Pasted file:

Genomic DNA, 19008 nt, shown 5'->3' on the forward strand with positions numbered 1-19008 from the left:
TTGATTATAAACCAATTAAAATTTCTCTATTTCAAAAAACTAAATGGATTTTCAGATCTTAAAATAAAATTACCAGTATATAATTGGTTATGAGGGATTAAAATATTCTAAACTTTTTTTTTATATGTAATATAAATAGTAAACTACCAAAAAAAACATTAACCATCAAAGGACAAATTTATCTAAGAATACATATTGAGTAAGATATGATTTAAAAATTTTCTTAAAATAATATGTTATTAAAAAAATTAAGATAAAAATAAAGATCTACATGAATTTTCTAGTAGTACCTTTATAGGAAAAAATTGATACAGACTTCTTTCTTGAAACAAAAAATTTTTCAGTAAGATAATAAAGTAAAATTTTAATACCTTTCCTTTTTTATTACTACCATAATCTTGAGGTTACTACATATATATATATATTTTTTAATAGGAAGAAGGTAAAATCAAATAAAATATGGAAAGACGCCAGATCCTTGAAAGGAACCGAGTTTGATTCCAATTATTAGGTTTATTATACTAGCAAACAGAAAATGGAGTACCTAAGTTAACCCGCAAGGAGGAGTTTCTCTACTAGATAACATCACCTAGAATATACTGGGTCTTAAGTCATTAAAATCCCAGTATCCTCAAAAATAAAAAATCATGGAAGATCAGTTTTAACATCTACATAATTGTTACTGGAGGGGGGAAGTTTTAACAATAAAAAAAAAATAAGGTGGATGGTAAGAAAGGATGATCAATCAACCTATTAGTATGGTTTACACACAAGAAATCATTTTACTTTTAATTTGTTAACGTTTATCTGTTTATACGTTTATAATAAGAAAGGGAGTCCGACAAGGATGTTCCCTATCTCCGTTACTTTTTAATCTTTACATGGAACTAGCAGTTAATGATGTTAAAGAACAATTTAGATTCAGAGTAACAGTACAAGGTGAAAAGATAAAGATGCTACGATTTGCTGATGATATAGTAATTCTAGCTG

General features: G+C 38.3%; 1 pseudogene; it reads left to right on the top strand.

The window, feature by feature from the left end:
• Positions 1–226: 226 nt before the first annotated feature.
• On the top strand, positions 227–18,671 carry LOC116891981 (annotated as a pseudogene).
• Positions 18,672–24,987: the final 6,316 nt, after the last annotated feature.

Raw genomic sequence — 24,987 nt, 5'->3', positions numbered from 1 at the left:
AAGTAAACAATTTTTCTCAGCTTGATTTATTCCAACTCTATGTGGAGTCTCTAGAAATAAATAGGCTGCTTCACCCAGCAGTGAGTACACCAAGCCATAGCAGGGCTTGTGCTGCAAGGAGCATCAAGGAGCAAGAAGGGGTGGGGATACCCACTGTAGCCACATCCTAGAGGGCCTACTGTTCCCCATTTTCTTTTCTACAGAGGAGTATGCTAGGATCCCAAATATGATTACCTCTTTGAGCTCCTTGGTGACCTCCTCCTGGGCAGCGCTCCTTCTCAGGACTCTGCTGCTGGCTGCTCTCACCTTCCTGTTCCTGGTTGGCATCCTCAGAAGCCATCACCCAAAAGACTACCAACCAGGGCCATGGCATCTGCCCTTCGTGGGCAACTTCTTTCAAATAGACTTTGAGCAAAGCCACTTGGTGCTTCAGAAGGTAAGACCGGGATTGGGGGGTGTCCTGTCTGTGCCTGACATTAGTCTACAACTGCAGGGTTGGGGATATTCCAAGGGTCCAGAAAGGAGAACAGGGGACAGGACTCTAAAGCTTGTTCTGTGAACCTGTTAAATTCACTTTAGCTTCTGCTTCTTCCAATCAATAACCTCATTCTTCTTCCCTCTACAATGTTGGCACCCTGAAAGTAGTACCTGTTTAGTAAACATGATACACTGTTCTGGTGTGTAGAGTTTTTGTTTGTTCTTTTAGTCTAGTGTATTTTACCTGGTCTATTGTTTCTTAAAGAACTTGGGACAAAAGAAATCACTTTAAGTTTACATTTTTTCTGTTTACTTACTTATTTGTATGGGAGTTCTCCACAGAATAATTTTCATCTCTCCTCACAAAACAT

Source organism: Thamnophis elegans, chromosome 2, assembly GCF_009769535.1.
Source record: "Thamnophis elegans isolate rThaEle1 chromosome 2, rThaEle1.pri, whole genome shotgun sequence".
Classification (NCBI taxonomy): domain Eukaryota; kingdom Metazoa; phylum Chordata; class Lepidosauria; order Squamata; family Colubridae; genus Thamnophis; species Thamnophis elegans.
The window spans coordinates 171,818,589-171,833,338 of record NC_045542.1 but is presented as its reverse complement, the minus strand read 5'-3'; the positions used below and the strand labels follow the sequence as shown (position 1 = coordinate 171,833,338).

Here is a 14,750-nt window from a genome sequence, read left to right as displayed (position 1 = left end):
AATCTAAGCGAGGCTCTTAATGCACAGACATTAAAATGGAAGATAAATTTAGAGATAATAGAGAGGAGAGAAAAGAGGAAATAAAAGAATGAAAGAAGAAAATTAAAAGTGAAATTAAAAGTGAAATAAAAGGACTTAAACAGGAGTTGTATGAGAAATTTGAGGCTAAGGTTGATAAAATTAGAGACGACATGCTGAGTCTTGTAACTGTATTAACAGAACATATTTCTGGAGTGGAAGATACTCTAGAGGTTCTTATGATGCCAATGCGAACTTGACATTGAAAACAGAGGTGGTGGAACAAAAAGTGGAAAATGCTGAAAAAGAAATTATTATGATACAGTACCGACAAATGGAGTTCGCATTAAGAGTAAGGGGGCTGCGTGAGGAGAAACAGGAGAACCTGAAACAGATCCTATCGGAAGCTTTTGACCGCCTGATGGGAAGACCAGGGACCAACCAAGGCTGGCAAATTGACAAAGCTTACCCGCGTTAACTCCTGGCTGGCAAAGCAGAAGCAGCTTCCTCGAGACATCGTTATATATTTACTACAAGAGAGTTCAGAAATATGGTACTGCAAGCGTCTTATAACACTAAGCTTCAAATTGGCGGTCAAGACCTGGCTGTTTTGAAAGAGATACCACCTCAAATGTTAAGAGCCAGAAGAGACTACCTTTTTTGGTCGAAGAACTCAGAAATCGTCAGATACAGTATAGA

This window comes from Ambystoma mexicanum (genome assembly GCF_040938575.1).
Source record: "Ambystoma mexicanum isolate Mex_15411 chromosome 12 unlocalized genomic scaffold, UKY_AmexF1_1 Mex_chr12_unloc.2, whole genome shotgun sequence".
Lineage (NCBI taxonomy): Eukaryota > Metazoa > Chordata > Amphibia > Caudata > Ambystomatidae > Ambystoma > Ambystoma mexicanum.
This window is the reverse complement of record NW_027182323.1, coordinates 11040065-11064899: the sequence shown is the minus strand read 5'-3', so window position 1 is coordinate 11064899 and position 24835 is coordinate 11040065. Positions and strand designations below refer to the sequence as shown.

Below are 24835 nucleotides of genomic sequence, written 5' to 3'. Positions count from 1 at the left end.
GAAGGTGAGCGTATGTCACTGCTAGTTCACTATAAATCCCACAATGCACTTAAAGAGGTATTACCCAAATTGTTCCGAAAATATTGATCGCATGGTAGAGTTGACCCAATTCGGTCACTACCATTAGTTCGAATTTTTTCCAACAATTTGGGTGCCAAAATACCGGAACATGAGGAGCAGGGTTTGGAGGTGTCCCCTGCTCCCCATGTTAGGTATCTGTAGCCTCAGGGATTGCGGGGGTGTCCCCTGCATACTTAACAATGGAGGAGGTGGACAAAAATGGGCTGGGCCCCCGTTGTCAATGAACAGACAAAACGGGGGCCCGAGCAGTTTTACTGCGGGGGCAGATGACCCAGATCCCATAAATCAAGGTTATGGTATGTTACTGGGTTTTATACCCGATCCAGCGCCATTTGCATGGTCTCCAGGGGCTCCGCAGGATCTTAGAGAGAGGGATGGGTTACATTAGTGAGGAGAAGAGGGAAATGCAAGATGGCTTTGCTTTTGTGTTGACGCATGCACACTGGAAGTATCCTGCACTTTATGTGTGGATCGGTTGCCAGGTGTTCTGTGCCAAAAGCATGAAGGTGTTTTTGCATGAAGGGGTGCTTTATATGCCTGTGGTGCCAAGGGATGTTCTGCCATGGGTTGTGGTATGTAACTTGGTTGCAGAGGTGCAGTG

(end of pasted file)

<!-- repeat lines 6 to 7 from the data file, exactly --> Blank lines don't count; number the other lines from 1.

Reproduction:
• On the top strand, positions 227–18,671 carry LOC116891981 (annotated as a pseudogene).
• Positions 18,672–24,987: the final 6,316 nt, after the last annotated feature.